This is all the honors experiences I've completed. They have shaped my education, career and personal life greatly.
Along with other members of the UC Association of Computing Machinery (ACM) chapter, I helped organize a non-stop, 24-hour campus hackathon on the weekend on February 22-23, 2020. The event, which many students and sponsors attend, encourages innovation through friendly competition, mentoring resources, seminars, free food and swag. As organizers, we were responsible for making sure everything ran smoothly and all our attendees had a great experience. In order to achieve this goal, we used our planning and communication skills to ensure that we had all of our resources accounted for, could respond to any situation, and promote an inclusive and awesome environment. With nearly 300 hackers and many sponsors, including several major ones such as Fifth Third and Kroger, we had to ensure that our event’s amenities and atmosphere was top-notch. Our partnership with Major League Hacking (MLH) helped us ensure that we could provide the best hackathon for all participants. While it was quite a challenge to prepare for and run the event, especially as a first time organizer, it was great and I continued to help organize the hackathon for the nest two years, last time as ACM Treasurer. If you are interested, and want to come next time or become a sponsor, see our website at https://revolutionuc.com/ for more details.
Study Abroad - Germany
While I am comparatively lucky compared to many other people, it was still quite disappointing for me when the trip was cancelled. Honestly, having to leave my dorm and go back home only added to my worries. But that didn’t mean my experience would abruptly end there. After a tense move home, we were assigned a new project. In collaboration with students in ENSEM, a university in Lorraine, France, we formed teams and worked on a new project about the COVID-19 pandemic. I worked with two UC and two ENSEM students to predict a model for Italy’s COVID-19 numbers using engineering and basic epidemiological principles. Through our times together, we learned more about each other’s culture and perspectives, with discussion of current events, politics, linguistic and educational differences occurring on a regular basis. I choose this image to show the results of our alternative project and teamwork. Although I had missed an opportunity to see another part of the world, I got the chance to analyze and help solve one of our greatest global issues and cooperate with members of and learn more about another culture. I think that makes this experience even greater for my development as a global citizen scholar.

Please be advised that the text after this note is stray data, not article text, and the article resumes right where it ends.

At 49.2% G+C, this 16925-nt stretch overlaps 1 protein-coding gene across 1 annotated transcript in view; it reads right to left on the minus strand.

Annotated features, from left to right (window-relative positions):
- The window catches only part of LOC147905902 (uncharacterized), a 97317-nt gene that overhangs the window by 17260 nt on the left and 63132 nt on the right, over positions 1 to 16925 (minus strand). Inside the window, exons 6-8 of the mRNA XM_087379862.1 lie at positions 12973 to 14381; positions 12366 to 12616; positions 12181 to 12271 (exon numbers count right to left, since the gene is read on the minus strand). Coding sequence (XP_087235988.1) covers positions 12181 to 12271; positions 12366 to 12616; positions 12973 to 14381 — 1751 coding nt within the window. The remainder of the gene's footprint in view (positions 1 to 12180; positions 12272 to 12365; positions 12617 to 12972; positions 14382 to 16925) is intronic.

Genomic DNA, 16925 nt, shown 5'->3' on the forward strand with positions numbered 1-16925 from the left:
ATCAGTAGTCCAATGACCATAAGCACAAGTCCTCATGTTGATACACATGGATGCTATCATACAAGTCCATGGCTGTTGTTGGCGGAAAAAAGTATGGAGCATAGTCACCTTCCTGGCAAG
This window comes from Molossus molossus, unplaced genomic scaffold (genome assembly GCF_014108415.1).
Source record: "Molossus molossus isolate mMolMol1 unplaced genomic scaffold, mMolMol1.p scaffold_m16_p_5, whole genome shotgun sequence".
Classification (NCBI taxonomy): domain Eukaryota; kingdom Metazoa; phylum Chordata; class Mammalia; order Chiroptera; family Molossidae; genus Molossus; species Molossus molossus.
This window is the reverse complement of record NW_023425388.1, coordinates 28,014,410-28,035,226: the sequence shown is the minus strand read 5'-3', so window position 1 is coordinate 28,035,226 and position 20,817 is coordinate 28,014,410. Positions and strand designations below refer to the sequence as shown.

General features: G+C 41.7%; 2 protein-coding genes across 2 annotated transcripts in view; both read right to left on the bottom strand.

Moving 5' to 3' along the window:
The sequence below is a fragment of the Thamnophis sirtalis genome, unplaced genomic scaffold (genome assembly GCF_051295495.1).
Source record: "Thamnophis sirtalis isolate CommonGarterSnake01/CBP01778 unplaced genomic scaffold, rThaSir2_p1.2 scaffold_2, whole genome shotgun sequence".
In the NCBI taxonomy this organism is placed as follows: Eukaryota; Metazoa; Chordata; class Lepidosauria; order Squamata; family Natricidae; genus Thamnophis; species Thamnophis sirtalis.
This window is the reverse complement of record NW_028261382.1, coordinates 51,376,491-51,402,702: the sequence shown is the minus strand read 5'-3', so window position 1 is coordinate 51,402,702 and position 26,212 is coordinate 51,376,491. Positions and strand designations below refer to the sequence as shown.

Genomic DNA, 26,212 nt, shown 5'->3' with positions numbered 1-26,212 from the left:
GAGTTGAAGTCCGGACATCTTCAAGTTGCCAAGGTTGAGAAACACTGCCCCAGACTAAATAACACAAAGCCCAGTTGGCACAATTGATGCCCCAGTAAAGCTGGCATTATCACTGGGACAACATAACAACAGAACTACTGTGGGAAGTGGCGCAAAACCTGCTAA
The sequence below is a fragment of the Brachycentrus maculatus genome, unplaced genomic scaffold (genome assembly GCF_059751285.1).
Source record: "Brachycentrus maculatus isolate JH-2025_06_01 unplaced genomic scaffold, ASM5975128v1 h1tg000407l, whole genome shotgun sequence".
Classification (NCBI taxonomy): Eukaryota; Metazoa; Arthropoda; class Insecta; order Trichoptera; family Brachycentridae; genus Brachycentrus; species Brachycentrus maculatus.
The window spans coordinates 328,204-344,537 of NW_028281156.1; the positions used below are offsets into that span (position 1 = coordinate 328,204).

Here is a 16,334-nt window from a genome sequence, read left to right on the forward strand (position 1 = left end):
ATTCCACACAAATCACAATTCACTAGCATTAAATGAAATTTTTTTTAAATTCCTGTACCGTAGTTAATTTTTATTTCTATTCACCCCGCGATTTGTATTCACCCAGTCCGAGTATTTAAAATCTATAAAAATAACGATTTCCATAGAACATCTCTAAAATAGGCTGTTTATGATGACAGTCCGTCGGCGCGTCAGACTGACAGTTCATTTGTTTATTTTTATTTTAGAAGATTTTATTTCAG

Domestic Study Tour - Washington, DC
After my spring was interrupted by the coronavirus, I hoped that everything would be alleviated by a couple months, but unfortunately a global pandemic is not so easy to stop. Instead of going to Washington, DC to visit several government agencies and private firms involved in cybersecurity and intelligence gathering, we did a variety of activities from home to explore those organizations and career fields. This included attending the Intelligence Virtual Career Fair to learn more about federal involvement in intelligence and talk to the representatives of several national intelligence agencies, exploring the impact of organizational culture and diversity in the workplace, and researching the DC metropolitan area. I have included an image from a project I did on the last subject, where I looked at jobs and the cost of living in the region. I think that, overall, it was a great experience. A lot of the duties and procedures of working for the national government and in intelligence were demystified for me, and I got to see, well, how ordinary it all is. I also got to learn about interesting sectors I had not heard of before, such as geographical intelligence. I hope to visit the DC area soon and learn more about these paths.
Honors Seminar - War and Peace in Asia
One of the first classes of my Asian Studies minor, "War and Peace in Asia" was an overview of various conflicts and issues affecting parts of Asia, with each segment covering a different area, such as the war in Afghanistan and the territorial disputes in the South China Sea. of Although the course had a broad scope and was quite open-ended, we were given the resources necessary to dive deeper into each unit and our instructor encouraged us to look at all aspects of the situation. Through a series of in-class discussion, we were given the opportunity to truly talk about and debate our research, ideas and possible solutions with minimal instructor intervention - a format that I really liked and I think helped me develop better knowledge of each situation and exposed me to more solutions. My final paper, which focused on the dispute between the Philippines and China in particular, benefited from these discussions as well as a rigorous in-class process of refinement through drafts and a presentation to other students summarizing the paper in which they could provide their feedback and raise points that might have been missed or ignored. Because of all this, I was able to write a comprehensive overview of the conflict and assess various possible paths including some rather unorthodox solutions.